In 1980, she appeared in the television documentary series Hollywood: A Celebration of the American Silent Film, produced by Kevin Brownlow, in which she discussed her roles during the silent film period.[9]

Astor died on September 25, 1987, at age 81, of respiratory failure due to pulmonary emphysema while a patient in the hospital in the Motion Picture House complex. She is interred in Holy Cross Cemetery, Culver City.[3]

Mary Astor has a star on the Hollywood Walk of Fame at 6701 Hollywood Boulevard in Hollywood. She has been quoted as saying: "There are five stages in the life of an actor: Who's Mary Astor? Get me Mary Astor. Get me a Mary Astor type. Get me a young Mary Astor. Who's Mary Astor?"[10]

Filmography

Film
Year Title Role Notes
1920 Scarecrow, TheThe Scarecrow Bit Part[11]
1921 Wings of the Border Bit Part[11]
1921 Beggar Maid, TheThe Beggar Maid Peasant Girl / Beggar Maid[11] Extant
1921 My Lady o' the Pines Bit Part[11]
1921 Sentimental Tommy Bit Part[12] Lost
1921 Brother of the Bear Bit Part[11]
1921 Bashful Suitor, TheThe Bashful Suitor Bit Part[11]
1921 Bullets or Ballots Bit Part[11]
1922 Rapids, TheThe Rapids Elsie Worden[11] Extant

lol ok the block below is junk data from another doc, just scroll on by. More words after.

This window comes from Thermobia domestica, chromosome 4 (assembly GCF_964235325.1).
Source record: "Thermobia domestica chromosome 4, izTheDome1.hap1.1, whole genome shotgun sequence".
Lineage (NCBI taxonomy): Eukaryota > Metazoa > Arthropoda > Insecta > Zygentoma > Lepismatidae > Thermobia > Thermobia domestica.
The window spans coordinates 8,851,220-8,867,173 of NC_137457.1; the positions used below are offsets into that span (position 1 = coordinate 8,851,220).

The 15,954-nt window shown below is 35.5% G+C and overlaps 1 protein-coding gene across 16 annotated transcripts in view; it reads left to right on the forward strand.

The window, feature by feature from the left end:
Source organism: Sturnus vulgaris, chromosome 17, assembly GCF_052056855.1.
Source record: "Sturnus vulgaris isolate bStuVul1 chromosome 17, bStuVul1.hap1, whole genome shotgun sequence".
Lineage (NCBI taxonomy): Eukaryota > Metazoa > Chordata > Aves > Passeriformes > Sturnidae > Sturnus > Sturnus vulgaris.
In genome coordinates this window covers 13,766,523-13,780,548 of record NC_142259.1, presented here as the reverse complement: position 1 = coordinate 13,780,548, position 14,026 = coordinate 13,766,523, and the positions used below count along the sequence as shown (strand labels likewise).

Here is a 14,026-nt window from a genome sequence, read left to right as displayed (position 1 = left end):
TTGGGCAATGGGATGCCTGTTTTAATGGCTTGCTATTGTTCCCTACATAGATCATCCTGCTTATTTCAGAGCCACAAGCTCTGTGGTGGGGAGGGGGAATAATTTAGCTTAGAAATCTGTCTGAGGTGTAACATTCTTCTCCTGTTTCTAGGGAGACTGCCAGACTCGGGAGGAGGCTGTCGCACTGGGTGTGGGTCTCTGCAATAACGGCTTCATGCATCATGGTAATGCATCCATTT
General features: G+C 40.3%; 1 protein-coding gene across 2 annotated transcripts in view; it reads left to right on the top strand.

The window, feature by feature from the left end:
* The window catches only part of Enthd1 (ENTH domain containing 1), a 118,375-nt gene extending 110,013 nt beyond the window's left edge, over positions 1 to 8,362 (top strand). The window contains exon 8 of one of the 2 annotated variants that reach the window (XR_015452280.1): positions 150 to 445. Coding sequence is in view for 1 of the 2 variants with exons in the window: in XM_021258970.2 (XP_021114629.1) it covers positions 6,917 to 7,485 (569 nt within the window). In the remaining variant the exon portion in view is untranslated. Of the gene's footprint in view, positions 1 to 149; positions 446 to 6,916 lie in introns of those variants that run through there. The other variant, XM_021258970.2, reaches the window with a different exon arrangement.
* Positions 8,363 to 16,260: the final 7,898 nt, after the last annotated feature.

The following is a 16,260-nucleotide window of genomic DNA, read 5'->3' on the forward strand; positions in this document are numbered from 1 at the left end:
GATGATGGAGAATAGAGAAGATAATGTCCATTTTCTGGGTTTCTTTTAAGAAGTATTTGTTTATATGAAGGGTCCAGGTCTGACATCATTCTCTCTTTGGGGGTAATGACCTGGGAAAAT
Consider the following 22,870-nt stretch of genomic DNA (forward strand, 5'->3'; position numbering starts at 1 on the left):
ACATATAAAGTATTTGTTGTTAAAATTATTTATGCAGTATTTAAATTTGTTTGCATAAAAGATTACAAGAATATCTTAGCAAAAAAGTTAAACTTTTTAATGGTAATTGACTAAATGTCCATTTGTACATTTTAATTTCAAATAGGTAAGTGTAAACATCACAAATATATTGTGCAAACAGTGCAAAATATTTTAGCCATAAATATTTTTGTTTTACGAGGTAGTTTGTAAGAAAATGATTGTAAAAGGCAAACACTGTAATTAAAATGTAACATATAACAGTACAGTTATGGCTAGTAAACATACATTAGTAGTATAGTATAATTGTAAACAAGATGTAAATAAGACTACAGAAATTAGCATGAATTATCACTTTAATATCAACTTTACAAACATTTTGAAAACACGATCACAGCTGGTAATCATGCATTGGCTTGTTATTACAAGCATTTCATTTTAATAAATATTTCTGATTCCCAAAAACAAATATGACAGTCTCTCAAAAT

1922 The Man Who Played God Young Woman Extant
1922 Hope Hope Extant
1922 John Smith Irene Mason Lost
1922 Young Painter, TheThe Young Painter Bit Part[11] Lost
1922 Angelus, TheThe Angelus Bit Part[11]
1923 To the Ladies Bit Part[11] Lost
1923 Woman-Proof Violet Lynwood Lost
1923 Marriage Maker, TheThe Marriage Maker Vivian Hope-Clarke Lost
1923 Puritan Passions Rachel Lost
1923 Bright Shawl, TheThe Bright Shawl Narcissa Escobar Extant (per silentera.com; at UCLA Film & Television)
1923 Success Rose Randolph Lost
1923 Hollywood Herself (cameo) Lost
1923 Second Fiddle Polly Crawford Extant
1924 Inez from Hollywood Fay Bartholdi Lost
1924 Price of a Party, TheThe Price of a Party Alice Barrows
1924 Unguarded Women Helen Castle Lost
1924 Fighting American, TheThe Fighting American Mary O'Mallory Extant